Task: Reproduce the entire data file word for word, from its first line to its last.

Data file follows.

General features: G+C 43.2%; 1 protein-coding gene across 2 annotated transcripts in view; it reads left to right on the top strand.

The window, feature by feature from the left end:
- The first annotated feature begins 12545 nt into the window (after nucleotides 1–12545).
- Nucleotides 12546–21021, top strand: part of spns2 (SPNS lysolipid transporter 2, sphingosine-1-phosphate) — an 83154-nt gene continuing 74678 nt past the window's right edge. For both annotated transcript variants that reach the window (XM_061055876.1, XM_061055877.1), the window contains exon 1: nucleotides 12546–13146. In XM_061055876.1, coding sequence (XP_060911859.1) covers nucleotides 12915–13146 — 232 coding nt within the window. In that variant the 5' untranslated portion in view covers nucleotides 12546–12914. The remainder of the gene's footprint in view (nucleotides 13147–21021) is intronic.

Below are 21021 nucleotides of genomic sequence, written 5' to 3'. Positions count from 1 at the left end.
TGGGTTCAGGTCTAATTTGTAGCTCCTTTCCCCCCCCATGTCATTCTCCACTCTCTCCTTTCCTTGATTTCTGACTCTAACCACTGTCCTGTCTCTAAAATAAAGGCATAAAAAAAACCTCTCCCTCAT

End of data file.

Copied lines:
General features: G+C 43.2%; 1 protein-coding gene across 2 annotated transcripts in view; it reads left to right on the top strand.

The window, feature by feature from the left end:
- The first annotated feature begins 12545 nt into the window (after nucleotides 1–12545).
- Nucleotides 12546–21021, top strand: part of spns2 (SPNS lysolipid transporter 2, sphingosine-1-phosphate) — an 83154-nt gene continuing 74678 nt past the window's right edge. For both annotated transcript variants that reach the window (XM_061055876.1, XM_061055877.1), the window contains exon 1: nucleotides 12546–13146. In XM_061055876.1, coding sequence (XP_060911859.1) covers nucleotides 12915–13146 — 232 coding nt within the window. In that variant the 5' untranslated portion in view covers nucleotides 12546–12914. The remainder of the gene's footprint in view (nucleotides 13147–21021) is intronic.

Below are 21021 nucleotides of genomic sequence, written 5' to 3'. Positions count from 1 at the left end.
TGGGTTCAGGTCTAATTTGTAGCTCCTTTCCCCCCCCATGTCATTCTCCACTCTCTCCTTTCCTTGATTTCTGACTCTAACCACTGTCCTGTCTCTAAAATAAAGGCATAAAAAAAACCTCTCCCTCAT